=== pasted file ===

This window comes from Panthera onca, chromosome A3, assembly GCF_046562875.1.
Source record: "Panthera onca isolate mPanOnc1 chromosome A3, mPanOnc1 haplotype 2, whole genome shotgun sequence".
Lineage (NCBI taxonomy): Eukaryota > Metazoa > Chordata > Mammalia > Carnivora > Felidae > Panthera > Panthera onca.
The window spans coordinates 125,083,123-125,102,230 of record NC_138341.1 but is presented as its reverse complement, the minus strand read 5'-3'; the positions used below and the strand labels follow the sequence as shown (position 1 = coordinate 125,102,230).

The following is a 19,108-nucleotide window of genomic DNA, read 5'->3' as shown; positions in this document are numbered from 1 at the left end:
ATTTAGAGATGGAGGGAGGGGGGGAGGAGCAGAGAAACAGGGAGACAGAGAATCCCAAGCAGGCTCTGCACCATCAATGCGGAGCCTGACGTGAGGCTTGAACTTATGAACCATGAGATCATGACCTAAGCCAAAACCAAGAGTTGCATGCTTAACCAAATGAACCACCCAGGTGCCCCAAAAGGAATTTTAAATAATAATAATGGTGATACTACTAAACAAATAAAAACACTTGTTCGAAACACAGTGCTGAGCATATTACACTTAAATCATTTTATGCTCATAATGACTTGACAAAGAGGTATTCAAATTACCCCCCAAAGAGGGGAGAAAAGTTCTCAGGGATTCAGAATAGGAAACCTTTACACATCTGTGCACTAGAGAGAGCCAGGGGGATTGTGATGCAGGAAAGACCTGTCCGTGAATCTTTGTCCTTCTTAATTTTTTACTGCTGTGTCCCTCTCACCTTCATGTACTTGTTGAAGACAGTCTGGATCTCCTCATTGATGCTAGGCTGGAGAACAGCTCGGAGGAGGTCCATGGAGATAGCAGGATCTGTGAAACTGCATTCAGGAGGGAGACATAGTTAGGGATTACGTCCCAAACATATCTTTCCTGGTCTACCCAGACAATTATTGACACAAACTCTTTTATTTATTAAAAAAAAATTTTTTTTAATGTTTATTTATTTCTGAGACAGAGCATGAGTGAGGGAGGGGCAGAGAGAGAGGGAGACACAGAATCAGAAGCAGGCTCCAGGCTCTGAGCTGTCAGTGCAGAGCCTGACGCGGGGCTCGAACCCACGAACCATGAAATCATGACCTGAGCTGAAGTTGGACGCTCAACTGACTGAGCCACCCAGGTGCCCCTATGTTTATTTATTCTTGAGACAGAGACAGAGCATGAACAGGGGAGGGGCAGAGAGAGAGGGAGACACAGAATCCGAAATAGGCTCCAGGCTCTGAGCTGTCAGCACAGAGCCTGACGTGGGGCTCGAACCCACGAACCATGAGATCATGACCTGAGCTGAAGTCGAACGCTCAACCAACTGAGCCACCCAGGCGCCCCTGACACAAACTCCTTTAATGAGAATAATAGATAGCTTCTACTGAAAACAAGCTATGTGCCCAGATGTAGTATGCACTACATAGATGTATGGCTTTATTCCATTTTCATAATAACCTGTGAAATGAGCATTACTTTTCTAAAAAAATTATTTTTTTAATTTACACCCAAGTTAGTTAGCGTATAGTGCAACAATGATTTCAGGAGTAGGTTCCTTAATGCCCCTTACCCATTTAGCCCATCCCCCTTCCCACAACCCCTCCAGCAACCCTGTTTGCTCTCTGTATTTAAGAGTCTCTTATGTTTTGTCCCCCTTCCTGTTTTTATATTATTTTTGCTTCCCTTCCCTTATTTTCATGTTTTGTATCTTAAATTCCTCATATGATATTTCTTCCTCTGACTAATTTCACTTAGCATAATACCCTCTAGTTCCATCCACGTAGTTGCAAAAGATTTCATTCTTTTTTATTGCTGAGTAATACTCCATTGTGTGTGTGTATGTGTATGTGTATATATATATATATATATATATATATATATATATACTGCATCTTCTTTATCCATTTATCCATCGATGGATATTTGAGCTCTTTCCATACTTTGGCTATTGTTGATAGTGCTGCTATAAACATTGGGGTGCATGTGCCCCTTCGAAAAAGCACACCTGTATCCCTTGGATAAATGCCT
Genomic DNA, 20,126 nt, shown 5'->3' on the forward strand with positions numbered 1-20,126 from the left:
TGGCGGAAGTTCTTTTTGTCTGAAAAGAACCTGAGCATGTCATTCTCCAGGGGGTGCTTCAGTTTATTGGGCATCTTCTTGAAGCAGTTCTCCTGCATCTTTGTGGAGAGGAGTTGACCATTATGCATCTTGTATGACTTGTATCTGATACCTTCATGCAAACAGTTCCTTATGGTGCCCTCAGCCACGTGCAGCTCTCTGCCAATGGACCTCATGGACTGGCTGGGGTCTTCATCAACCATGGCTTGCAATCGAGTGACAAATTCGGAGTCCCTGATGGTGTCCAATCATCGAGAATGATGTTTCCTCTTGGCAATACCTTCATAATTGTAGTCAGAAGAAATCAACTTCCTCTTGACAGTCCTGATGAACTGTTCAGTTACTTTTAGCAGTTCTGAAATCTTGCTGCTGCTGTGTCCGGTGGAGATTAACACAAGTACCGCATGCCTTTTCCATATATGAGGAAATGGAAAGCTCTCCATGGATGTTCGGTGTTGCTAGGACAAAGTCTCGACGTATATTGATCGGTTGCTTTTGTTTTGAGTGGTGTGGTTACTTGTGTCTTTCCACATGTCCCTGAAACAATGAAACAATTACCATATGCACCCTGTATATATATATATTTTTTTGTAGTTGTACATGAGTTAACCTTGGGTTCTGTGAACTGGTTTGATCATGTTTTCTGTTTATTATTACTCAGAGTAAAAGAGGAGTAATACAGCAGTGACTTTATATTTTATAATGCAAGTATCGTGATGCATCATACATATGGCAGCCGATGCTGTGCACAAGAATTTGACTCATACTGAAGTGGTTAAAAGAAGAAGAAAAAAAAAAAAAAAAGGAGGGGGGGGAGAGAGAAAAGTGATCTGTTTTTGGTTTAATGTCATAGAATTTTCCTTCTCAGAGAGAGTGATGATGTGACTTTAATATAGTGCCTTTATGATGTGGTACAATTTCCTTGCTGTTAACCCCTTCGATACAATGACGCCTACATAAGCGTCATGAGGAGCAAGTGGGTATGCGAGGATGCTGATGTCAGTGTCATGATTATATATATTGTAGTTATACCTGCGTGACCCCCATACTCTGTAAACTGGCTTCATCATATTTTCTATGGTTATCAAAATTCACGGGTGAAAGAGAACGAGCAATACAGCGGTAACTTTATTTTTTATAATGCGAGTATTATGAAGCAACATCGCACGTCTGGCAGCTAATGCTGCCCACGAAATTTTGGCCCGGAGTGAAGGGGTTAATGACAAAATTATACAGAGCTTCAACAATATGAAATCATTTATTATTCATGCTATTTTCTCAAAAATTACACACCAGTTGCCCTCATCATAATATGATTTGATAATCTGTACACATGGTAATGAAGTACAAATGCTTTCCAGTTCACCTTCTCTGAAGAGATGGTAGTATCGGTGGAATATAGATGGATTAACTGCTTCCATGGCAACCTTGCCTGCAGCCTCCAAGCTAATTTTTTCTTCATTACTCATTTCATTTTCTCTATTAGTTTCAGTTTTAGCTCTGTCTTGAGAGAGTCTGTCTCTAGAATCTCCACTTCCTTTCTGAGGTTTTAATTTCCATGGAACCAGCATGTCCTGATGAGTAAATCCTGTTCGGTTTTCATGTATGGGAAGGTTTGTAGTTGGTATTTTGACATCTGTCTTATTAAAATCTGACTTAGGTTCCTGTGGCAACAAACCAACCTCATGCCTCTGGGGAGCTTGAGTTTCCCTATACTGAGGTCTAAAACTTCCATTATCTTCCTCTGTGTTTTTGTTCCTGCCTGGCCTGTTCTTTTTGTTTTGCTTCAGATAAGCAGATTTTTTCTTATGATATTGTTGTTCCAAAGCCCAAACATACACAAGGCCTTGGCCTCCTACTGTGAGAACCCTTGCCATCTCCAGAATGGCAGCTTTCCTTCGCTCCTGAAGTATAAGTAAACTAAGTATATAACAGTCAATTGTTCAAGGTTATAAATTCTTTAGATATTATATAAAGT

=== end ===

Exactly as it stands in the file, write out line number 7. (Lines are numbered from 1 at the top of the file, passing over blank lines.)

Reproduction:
Genomic DNA, 20,126 nt, shown 5'->3' on the forward strand with positions numbered 1-20,126 from the left: